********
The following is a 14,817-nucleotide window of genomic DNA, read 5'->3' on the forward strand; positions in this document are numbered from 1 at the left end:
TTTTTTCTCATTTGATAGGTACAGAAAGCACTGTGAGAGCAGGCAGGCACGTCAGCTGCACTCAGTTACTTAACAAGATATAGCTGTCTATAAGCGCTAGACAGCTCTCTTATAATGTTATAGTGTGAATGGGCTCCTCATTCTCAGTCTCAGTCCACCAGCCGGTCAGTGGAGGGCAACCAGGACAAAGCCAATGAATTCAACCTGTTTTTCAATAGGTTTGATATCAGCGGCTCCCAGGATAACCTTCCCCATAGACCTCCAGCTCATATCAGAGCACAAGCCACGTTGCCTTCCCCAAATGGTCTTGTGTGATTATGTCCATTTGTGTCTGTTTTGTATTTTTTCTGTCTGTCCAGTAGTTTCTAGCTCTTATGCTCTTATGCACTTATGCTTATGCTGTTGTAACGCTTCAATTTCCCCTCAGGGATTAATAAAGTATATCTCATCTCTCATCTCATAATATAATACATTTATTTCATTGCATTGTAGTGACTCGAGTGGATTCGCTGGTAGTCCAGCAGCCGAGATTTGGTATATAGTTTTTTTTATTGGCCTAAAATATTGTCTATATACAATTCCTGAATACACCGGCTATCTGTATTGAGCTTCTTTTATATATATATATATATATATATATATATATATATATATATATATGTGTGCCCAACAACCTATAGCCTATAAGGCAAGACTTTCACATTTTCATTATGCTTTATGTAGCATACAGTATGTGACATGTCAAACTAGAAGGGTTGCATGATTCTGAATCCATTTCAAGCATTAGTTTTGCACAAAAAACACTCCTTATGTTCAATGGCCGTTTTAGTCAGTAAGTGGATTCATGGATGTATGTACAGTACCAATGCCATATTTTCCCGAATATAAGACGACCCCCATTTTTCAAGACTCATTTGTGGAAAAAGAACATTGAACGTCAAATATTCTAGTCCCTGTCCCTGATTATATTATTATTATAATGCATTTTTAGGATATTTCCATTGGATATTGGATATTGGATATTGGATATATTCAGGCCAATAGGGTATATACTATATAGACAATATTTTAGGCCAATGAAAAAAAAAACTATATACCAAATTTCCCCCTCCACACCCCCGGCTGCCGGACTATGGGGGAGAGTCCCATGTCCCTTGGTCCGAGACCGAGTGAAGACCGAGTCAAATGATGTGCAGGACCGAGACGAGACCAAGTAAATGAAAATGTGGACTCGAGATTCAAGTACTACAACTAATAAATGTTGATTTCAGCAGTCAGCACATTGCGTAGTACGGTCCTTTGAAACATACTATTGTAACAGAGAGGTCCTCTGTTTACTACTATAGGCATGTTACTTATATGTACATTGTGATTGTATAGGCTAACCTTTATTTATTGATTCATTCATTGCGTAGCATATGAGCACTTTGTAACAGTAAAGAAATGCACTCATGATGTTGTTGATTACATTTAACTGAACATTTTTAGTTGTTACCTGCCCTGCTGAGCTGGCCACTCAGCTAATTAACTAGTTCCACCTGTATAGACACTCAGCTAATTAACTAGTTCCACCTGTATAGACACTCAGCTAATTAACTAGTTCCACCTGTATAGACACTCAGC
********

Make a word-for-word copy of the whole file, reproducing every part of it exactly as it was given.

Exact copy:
The following is a 14,817-nucleotide window of genomic DNA, read 5'->3' on the forward strand; positions in this document are numbered from 1 at the left end:
TTTTTTCTCATTTGATAGGTACAGAAAGCACTGTGAGAGCAGGCAGGCACGTCAGCTGCACTCAGTTACTTAACAAGATATAGCTGTCTATAAGCGCTAGACAGCTCTCTTATAATGTTATAGTGTGAATGGGCTCCTCATTCTCAGTCTCAGTCCACCAGCCGGTCAGTGGAGGGCAACCAGGACAAAGCCAATGAATTCAACCTGTTTTTCAATAGGTTTGATATCAGCGGCTCCCAGGATAACCTTCCCCATAGACCTCCAGCTCATATCAGAGCACAAGCCACGTTGCCTTCCCCAAATGGTCTTGTGTGATTATGTCCATTTGTGTCTGTTTTGTATTTTTTCTGTCTGTCCAGTAGTTTCTAGCTCTTATGCTCTTATGCACTTATGCTTATGCTGTTGTAACGCTTCAATTTCCCCTCAGGGATTAATAAAGTATATCTCATCTCTCATCTCATAATATAATACATTTATTTCATTGCATTGTAGTGACTCGAGTGGATTCGCTGGTAGTCCAGCAGCCGAGATTTGGTATATAGTTTTTTTTATTGGCCTAAAATATTGTCTATATACAATTCCTGAATACACCGGCTATCTGTATTGAGCTTCTTTTATATATATATATATATATATATATATATATATATATATATATATGTGTGCCCAACAACCTATAGCCTATAAGGCAAGACTTTCACATTTTCATTATGCTTTATGTAGCATACAGTATGTGACATGTCAAACTAGAAGGGTTGCATGATTCTGAATCCATTTCAAGCATTAGTTTTGCACAAAAAACACTCCTTATGTTCAATGGCCGTTTTAGTCAGTAAGTGGATTCATGGATGTATGTACAGTACCAATGCCATATTTTCCCGAATATAAGACGACCCCCATTTTTCAAGACTCATTTGTGGAAAAAGAACATTGAACGTCAAATATTCTAGTCCCTGTCCCTGATTATATTATTATTATAATGCATTTTTAGGATATTTCCATTGGATATTGGATATTGGATATTGGATATATTCAGGCCAATAGGGTATATACTATATAGACAATATTTTAGGCCAATGAAAAAAAAAACTATATACCAAATTTCCCCCTCCACACCCCCGGCTGCCGGACTATGGGGGAGAGTCCCATGTCCCTTGGTCCGAGACCGAGTGAAGACCGAGTCAAATGATGTGCAGGACCGAGACGAGACCAAGTAAATGAAAATGTGGACTCGAGATTCAAGTACTACAACTAATAAATGTTGATTTCAGCAGTCAGCACATTGCGTAGTACGGTCCTTTGAAACATACTATTGTAACAGAGAGGTCCTCTGTTTACTACTATAGGCATGTTACTTATATGTACATTGTGATTGTATAGGCTAACCTTTATTTATTGATTCATTCATTGCGTAGCATATGAGCACTTTGTAACAGTAAAGAAATGCACTCATGATGTTGTTGATTACATTTAACTGAACATTTTTAGTTGTTACCTGCCCTGCTGAGCTGGCCACTCAGCTAATTAACTAGTTCCACCTGTATAGACACTCAGCTAATTAACTAGTTCCACCTGTATAGACACTCAGCTAATTAACTAGTTCCACCTGTATAGACACTCAGC